How a pair of interior designers turned their attic into a bright and beautiful family room
Who: Tristan Fuller, 47, and Alana Boychuk, 43, co-owners of the interior design firm Boychuk Fuller; and their sons, four-year-old Ellis and 10-month-old Kai.
When Alana and Tristan bought their house, in 2010, the attic was semi-finished. It was hellishly hot in summer and freezing in winter, and the only way to access it was via a steep, narrow staircase. They were using the space to store boxes. Then their second son, Kai, was born, and his nursery took over their common space. “We wanted a family room in the truest sense,” says Alana. “A place to do puzzles or watch movies or escape to when the kids have gone to bed.”
They started by gutting the garret to gain a few more inches of headroom and floor area. Insulation followed, then two roof windows. They borrowed some ceiling space from a closet on the second floor, which enabled them to decrease the pitch of the staircase.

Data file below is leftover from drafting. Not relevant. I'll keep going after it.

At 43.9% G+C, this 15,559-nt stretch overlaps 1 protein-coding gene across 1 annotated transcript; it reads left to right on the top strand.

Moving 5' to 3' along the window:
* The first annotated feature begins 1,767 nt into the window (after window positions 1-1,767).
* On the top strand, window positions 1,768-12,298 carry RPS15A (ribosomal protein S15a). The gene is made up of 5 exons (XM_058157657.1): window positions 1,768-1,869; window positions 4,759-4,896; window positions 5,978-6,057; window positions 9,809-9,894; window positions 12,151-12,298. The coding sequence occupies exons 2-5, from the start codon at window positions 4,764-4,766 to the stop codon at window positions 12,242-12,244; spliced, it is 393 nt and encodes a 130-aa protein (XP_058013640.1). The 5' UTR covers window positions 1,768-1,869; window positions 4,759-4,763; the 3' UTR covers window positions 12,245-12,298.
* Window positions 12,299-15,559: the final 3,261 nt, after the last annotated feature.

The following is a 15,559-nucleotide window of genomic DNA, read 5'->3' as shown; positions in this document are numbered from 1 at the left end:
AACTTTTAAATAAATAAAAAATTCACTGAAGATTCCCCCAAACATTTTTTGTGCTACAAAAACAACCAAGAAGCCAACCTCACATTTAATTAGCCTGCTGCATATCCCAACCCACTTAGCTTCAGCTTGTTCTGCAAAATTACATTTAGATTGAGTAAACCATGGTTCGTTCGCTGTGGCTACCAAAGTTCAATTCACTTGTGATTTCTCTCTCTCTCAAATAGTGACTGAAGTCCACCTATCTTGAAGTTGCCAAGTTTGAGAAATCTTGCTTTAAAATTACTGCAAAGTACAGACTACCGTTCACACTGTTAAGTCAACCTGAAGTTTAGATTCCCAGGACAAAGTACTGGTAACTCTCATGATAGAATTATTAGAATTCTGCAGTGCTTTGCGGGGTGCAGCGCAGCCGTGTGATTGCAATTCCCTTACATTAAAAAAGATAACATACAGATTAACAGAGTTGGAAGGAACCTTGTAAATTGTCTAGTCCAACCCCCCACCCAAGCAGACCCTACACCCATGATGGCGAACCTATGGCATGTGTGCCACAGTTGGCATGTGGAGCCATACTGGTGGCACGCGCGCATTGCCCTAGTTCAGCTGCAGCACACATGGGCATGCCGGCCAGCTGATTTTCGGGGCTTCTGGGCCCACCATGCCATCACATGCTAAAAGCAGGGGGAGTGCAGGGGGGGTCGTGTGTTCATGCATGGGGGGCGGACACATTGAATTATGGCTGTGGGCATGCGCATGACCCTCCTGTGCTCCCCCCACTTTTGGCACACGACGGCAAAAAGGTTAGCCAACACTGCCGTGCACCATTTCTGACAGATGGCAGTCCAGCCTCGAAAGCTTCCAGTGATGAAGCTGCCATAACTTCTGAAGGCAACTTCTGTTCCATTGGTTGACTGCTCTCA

Huge quantities of Baltic birch went into the stairs, the floors and the walls. Custom built-ins in the walls keep the 208-square-foot space exceedingly tidy: drawers under a plush daybed house the family’s Christmas baubles and some bedding, and touch-latch wall cabinets store photo albums and childhood keepsakes.
“I often lie on the floor and stretch, or just stare out the windows,” says Alana. “When they’re open, with the breeze, it feels like you’re on a boat.”
Here’s the exterior:
Full-extension drawers under the daybed have ample storage space, while Bev Hisey pillows add seasonal colour. The ottoman and area rug are also by Hisey:
Baltic birch plywood makes the attic feel seamless—plus, it’s inexpensive: